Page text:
If you follow me on Twitter, you may have noticed a frenzy of activity over the Jubilee weekend. If you’re wondering what #gucr2012 or what the checkpoints were all about, let me tell you a story. Are you sitting comfortably?
In November last year, my husband (James) told me that he was entering an ultra marathon. To many, this is a big thing. To me, this has become a regular occurrance, so I didn’t really bat an eyelid. However, when he told me that:
a) He was running 145 miles
b) It was along the Grand Union Canal from Birmingham to London
c) It was NON-STOP
I have to say I was a little more concerned than usual! Still, he’s not a man to sit on his backside and do nothing and I know how passionate he is about running, so I gave him my full support.
The race organiser only allows 100 people to take part. There are no bells and whistles, no big welcoming committee and no publicity. Still, a lot of people enter and the lucky few are die hard runners looking for the ultimate challenge. So, the weekend went a little like this.
He’d done a few races already this year and some long training runs. A couple of weeks before he did a run from Telford to the other side of Church Stretton to stretch his legs (ahem).
James, my Dad and my father in law went to Birmingham the night before with a welfare van. This van has a fridge, a toilet and storage for all of the food, as well as 6 seats. It was to house not just food, but first aid equipment (my Dad is a Community First Responder), a truckers map with clearly marked canal bridges, spare running shoes, socks and other clothing and various energy drinks to keep him going.
The race started at 6am on Saturday 2nd June at Gas Street Basin. He started well and
made good time, running with the eventual winner for the first 11 miles until she strode ahead. 2 hours in he was interviewed live on BBC Radio Shropshire whilst running, as he was also raising money for Severn Hospice.
I tweeted progress throughout the day using the #gucr2012 hashtag. This involved posting photos, meeting point times and progress on the fundraising. My Dad had devised a spreadsheet with a target time of 36 hours and had worked out estimated times for each checkpoint. That way we could see how he was doing and they could manage his speed. The other reason for this was that I was travelling to London to see him finish at Little Venice on the Sunday afternoon!
Through the day he did well. He was in 25th place and keeping a steady pace that would make up for any inevitable time lost. However, the rain started in the evening, making conditions very difficult. He was strong and got through it with the help of a Chinese takeaway and a dose of Pro Plus! Also, without the encouragement and focus of our Dads, he may have done the same as over 50 other competitors and retired. But he didn’t.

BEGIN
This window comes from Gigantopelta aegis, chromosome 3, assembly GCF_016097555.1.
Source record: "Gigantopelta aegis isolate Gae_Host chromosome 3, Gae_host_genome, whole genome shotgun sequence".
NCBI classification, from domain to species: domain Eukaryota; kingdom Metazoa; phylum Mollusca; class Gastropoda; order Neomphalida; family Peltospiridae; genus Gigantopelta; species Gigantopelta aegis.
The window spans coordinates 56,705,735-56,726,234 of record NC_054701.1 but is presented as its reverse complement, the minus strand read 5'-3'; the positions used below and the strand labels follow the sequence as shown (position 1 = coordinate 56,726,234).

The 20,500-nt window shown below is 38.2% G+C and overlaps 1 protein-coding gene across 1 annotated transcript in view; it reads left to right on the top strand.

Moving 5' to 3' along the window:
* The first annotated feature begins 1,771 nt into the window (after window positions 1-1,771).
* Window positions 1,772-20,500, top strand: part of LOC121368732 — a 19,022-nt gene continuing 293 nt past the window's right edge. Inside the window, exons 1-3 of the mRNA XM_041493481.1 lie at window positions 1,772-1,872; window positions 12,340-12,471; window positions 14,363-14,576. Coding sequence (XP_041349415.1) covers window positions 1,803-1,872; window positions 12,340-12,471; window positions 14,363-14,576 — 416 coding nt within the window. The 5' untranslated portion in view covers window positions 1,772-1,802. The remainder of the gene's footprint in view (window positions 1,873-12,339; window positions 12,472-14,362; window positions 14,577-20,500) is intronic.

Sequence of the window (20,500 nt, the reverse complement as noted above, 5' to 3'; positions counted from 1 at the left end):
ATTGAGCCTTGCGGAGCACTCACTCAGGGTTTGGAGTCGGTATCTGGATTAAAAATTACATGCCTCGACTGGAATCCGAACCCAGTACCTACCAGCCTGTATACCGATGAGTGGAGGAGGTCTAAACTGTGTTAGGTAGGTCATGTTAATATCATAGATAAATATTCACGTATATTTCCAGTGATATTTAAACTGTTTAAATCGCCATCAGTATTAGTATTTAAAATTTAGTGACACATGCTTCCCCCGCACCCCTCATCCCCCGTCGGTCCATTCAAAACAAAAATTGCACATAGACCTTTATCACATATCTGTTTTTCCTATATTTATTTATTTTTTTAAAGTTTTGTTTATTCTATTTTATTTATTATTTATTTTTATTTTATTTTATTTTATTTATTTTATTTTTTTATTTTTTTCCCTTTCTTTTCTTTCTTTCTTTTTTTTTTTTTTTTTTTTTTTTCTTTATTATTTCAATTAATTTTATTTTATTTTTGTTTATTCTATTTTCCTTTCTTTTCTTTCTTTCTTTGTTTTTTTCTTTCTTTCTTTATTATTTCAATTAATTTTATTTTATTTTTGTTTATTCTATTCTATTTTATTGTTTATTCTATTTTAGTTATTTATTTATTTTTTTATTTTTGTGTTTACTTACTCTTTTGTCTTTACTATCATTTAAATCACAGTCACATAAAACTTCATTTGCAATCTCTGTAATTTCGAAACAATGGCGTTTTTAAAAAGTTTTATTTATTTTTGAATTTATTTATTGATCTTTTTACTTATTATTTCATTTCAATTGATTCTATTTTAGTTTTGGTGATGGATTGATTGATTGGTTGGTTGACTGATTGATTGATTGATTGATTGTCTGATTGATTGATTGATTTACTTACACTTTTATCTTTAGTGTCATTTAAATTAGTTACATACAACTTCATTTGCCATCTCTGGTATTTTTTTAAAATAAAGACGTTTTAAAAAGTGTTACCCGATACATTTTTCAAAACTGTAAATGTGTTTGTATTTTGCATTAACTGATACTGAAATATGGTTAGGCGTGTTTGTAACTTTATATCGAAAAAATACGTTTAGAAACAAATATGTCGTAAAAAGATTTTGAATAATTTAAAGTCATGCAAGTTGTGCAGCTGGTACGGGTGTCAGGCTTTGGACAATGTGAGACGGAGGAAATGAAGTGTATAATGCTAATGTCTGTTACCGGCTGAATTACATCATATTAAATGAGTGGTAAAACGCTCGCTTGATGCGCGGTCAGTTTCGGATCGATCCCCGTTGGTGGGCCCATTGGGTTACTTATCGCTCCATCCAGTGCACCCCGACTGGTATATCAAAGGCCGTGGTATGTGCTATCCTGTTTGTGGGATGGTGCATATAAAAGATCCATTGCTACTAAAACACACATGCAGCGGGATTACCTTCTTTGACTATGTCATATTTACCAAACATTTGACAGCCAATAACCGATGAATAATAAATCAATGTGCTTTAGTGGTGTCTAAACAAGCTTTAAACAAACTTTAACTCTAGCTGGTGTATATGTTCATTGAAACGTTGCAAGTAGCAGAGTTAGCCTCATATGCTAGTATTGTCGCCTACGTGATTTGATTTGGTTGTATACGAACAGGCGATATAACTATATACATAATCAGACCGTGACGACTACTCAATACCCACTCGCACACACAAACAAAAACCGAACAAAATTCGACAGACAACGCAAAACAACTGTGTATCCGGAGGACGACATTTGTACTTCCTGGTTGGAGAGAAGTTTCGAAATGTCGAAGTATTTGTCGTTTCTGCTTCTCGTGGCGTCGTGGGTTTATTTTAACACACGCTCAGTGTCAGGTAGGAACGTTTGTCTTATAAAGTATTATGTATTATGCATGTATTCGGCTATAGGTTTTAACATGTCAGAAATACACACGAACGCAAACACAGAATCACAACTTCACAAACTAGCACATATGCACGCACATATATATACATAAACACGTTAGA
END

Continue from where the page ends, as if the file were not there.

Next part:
The Home Straight
After passing through Rugby, Milton Keynes, Leighton Buzzard and alongside the M1 towards London, James was in 10th place and although feeling tired, was starting to see the end in sight. By 10:30am I was on the train with my Mum and our friends plus their boys. He had no idea and I was very excited, telling the couple opposite about why we were on our way to the capital (and not to see the Queen!)
I had word that he was on target for a 3/4pm finish, which was spot on. All the time I was tweeting and Facebooking progress and donations were coming in fast. The winner had finished at 10am in a time of 28:01. Incredible.
We got to the finish for 2:30pm and saw finisher number 7 come in. It was a modest finishing line, but I was pleased that there were public toilets, chairs and somewhere with coffee nearby! Shortly after, the Dads arrived looking weary, but very excited, adding another 2 people to the now 8-strong welcoming committee. 4 times the size James was expecting!
At 3:20pm we reached the target of £1000 in online donations. Watching and waiting
patiently, at 4pm he came into view. He was running (still!) with 2 other men and looking tired. I screamed “come on darling!” and eventually he worked out it was me and sped up to a strong finish.
At 4:01pm and in a time of 34 hours 1 minute, my amazing husband crossed the line. It’s got to have been the biggest hug either of us have had and we were both really emotional. He had come 10th in the longest non-stop running race in Britain and I couldn’t have been prouder.
The After Effects
After a drive out of London in the cramped welfare van, we stopped at some services, where I had to support him as he hobbled inside to have a Burger King! We talked most of the way back and he was in pretty good shape considering what he had just done.
Over the next week, he suffered with the following:
- Painful knees
- Large deep blisters across the balls of his feet and more on his toes
- Swollen ankles
- Hot and cold feelings
However, after a week off work and a couple of days away, he was back at work on Monday and feeling fine.
He’s said he won’t do another race as big as this again. I’m not sure if I believe him! He
says he’s proved his point and will carry on doing ultra marathons and keep up his obsession with running.